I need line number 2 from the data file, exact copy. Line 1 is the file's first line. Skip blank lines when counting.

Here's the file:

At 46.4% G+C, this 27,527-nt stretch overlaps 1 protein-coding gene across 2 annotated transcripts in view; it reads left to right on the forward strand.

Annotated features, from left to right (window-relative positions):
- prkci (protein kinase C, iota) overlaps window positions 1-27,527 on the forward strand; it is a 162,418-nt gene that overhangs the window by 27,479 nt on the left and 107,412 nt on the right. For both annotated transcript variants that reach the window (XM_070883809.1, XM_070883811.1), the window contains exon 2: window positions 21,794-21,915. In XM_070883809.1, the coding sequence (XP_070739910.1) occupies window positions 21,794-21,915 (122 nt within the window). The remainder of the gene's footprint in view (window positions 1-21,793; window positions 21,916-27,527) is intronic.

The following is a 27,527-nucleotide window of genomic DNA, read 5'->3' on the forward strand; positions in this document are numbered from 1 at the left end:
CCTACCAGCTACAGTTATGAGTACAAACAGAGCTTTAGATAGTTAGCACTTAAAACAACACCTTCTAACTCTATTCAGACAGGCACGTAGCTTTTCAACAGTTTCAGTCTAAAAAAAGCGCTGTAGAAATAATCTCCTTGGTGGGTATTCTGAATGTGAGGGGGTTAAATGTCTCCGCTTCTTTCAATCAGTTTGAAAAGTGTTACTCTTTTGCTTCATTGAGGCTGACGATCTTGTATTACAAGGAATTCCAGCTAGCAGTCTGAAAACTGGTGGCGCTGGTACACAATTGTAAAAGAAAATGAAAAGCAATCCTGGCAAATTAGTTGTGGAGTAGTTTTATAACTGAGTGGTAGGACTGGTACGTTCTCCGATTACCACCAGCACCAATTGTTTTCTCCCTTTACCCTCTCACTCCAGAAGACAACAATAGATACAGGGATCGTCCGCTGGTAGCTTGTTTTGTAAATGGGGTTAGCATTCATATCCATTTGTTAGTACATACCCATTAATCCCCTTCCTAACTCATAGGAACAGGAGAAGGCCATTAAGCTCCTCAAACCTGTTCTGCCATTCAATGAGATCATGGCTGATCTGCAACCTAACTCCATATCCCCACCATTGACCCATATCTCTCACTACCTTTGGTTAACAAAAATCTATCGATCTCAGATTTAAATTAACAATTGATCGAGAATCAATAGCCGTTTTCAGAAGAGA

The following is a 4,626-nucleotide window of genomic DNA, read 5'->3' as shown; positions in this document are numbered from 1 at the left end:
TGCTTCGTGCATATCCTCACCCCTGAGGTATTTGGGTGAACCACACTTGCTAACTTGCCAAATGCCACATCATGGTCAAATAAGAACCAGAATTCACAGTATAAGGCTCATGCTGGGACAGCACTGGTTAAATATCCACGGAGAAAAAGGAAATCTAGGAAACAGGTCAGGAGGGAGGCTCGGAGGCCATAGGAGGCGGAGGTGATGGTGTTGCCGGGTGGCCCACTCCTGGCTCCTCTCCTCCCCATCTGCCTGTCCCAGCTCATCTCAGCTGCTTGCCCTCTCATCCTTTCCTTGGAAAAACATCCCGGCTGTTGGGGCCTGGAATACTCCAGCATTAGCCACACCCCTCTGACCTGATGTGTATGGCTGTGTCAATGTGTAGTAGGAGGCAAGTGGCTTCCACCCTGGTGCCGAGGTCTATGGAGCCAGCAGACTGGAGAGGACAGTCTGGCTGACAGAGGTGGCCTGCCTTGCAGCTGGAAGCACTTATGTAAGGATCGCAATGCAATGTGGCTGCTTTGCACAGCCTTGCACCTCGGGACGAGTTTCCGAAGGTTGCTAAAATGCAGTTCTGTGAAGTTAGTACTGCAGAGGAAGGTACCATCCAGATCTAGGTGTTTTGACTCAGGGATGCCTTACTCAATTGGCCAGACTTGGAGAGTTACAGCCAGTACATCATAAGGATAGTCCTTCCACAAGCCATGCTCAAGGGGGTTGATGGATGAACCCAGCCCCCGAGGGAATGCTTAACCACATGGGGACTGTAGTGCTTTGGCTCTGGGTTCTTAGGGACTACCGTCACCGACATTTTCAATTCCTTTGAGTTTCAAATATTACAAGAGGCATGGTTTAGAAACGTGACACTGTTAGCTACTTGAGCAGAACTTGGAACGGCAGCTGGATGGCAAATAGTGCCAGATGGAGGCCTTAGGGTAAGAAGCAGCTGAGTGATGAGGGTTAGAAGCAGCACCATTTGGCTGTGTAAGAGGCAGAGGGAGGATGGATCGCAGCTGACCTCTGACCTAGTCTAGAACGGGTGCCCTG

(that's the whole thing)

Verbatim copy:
Annotated features, from left to right (window-relative positions):